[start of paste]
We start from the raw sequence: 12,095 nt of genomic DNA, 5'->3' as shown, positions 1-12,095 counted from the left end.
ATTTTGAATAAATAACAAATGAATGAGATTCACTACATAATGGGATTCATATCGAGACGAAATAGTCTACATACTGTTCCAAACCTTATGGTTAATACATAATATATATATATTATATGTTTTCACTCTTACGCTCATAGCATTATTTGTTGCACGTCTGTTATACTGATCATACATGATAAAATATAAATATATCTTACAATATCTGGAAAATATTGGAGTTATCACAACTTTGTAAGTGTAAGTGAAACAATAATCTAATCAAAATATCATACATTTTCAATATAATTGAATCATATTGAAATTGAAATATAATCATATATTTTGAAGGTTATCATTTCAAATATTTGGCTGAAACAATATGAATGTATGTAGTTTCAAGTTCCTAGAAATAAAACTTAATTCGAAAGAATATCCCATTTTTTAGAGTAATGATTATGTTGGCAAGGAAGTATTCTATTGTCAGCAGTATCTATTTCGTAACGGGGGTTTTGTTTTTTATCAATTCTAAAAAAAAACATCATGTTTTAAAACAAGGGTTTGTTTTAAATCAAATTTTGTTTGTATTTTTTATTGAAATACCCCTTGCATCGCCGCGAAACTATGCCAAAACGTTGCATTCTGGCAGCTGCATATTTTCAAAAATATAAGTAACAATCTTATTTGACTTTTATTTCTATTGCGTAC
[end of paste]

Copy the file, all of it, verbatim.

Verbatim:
We start from the raw sequence: 12,095 nt of genomic DNA, 5'->3' as shown, positions 1-12,095 counted from the left end.
ATTTTGAATAAATAACAAATGAATGAGATTCACTACATAATGGGATTCATATCGAGACGAAATAGTCTACATACTGTTCCAAACCTTATGGTTAATACATAATATATATATATTATATGTTTTCACTCTTACGCTCATAGCATTATTTGTTGCACGTCTGTTATACTGATCATACATGATAAAATATAAATATATCTTACAATATCTGGAAAATATTGGAGTTATCACAACTTTGTAAGTGTAAGTGAAACAATAATCTAATCAAAATATCATACATTTTCAATATAATTGAATCATATTGAAATTGAAATATAATCATATATTTTGAAGGTTATCATTTCAAATATTTGGCTGAAACAATATGAATGTATGTAGTTTCAAGTTCCTAGAAATAAAACTTAATTCGAAAGAATATCCCATTTTTTAGAGTAATGATTATGTTGGCAAGGAAGTATTCTATTGTCAGCAGTATCTATTTCGTAACGGGGGTTTTGTTTTTTATCAATTCTAAAAAAAAACATCATGTTTTAAAACAAGGGTTTGTTTTAAATCAAATTTTGTTTGTATTTTTTATTGAAATACCCCTTGCATCGCCGCGAAACTATGCCAAAACGTTGCATTCTGGCAGCTGCATATTTTCAAAAATATAAGTAACAATCTTATTTGACTTTTATTTCTATTGCGTAC